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Vertical/Hori Subgrade Reaction for single pile

Vertical/Hori Subgrade Reaction for single pile

Vertical/Hori Subgrade Reaction for single pile

(OP)
hello everyone,
how to calculate Vertical/Hori Subgrade Reaction for single pile ?
Thank advance.

RE: Vertical/Hori Subgrade Reaction for single pile

Its not something you calculate. It is a property of the soil that is determined from field testing the soil properties and/or load testing in-situ piles.

RE: Vertical/Hori Subgrade Reaction for single pile

(OP)
@MotorCity, yes.
The soil testing report not included this...
I need this cause I want to design Pile-Cap and Pile.
If have formula or spreadsheet, please share me.

RE: Vertical/Hori Subgrade Reaction for single pile

(OP)
Okiryu,
It is helpful for me.
Thank you 🙏 so much.

E in 2nd of Kh is the same Es?

RE: Vertical/Hori Subgrade Reaction for single pile

First subgrade modulus is not a soil property. Structural engineers need to stop using this for foundation design.

Second, the property you need and should want is Young's Modulus obtained at an appropriate shear strain level. If you are interested in settlement, then that rules out use of "E" estimated by SPT (never should any geotechnical engineer use blow counts to get N, even in sand) and it also rules out CPT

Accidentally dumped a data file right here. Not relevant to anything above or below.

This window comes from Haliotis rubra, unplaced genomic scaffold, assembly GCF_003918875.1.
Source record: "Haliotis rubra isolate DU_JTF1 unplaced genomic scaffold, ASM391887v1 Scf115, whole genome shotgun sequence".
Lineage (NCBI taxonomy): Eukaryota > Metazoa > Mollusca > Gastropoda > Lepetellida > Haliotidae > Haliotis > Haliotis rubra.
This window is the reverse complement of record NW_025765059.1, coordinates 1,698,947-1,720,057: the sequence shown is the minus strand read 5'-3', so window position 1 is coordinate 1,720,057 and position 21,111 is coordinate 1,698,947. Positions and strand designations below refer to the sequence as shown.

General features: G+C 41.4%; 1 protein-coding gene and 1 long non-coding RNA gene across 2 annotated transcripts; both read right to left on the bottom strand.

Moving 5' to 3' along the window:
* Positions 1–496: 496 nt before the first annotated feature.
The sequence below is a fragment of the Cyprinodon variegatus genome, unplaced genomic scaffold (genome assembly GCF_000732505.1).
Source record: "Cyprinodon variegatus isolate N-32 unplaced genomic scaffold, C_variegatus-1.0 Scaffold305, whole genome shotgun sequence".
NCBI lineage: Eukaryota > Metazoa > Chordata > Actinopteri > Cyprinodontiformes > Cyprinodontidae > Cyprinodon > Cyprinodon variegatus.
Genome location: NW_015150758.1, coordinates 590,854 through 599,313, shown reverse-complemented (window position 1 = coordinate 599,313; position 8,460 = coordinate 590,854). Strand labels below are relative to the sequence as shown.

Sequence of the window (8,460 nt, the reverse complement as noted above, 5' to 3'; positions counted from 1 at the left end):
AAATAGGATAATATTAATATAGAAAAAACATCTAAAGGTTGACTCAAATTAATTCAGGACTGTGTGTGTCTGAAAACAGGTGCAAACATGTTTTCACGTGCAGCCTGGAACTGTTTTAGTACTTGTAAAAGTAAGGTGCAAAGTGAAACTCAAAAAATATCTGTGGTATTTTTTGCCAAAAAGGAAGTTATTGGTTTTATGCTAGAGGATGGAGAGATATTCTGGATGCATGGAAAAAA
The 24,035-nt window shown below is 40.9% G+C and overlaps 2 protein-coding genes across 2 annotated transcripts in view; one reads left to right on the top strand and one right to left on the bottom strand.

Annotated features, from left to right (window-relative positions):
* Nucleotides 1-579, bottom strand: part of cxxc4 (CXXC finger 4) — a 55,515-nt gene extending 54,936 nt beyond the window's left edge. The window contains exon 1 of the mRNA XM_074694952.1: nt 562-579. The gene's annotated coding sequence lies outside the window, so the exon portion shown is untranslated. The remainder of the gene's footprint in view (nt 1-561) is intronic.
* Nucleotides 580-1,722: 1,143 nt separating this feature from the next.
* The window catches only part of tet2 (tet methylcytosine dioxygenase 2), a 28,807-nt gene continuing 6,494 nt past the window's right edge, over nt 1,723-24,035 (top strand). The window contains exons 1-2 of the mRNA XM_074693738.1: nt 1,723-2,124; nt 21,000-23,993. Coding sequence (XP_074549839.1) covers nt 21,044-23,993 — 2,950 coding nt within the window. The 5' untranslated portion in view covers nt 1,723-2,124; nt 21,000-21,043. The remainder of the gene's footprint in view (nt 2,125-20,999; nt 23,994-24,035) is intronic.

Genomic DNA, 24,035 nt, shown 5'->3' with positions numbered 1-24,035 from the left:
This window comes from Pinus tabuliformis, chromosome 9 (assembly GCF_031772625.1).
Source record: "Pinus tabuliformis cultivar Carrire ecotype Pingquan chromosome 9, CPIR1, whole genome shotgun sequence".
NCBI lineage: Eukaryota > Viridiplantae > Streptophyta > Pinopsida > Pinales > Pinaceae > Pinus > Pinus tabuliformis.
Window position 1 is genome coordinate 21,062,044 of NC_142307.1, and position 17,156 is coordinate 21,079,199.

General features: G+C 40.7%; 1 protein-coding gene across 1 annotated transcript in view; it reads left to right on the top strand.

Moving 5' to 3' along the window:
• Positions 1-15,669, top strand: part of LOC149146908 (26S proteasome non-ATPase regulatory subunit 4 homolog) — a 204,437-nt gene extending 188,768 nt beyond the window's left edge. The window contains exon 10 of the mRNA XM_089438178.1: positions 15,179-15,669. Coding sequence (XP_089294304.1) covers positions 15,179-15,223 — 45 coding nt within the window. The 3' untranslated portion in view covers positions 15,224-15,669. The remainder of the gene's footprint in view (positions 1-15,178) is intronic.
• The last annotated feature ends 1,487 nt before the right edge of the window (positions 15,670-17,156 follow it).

"estimates" because both CPT and SPT completely destroy soil structure and stress history because they shear at strain levels from 10 to over 100 percent. See attached figure.

Third, you need to rely on an in-situ test that tests the soil at an appropriate shear strain for the intended application. For consideration of settlement, typically suitable shear strains are in the range of 0.0001 to 0.001; in this range, both Pressuremeter and flat blade dilatometer testing can be useful. Pressuremeter is good for clays sufficiently stiff to remain open through medium strength rocks. By contrast, the DMT is very appropriate for all sands, cohesive soils, through to soft rock with up to 400 MPa. The lateral Young's modulus is readily obtained from both of these tests.

RE: Vertical/Hori Subgrade Reaction for single pile

Eg1776 - interesting perspective. It sounds all well and good to tell everyone to use DMT or pressuremeter test to determine Young's Modulus (E') however in the real world I think a lot of engineers do use a correlation between N and E'. I have correlations in NZ and it is widely used in the UK too. CIRIA Report 143 'The standard penetration test (SPT): methods and use' gives the correlation of E' = N (MPa). (i.e. for an N of 10, E' would be 10MPa. For cohesive soils E' = 0.9N (MPa). It also gives a correlation for E' from Undrained Shear Strength of E' = 130 x Cu (kPa). I am not saying this is correct and you are wrong, just my two cents.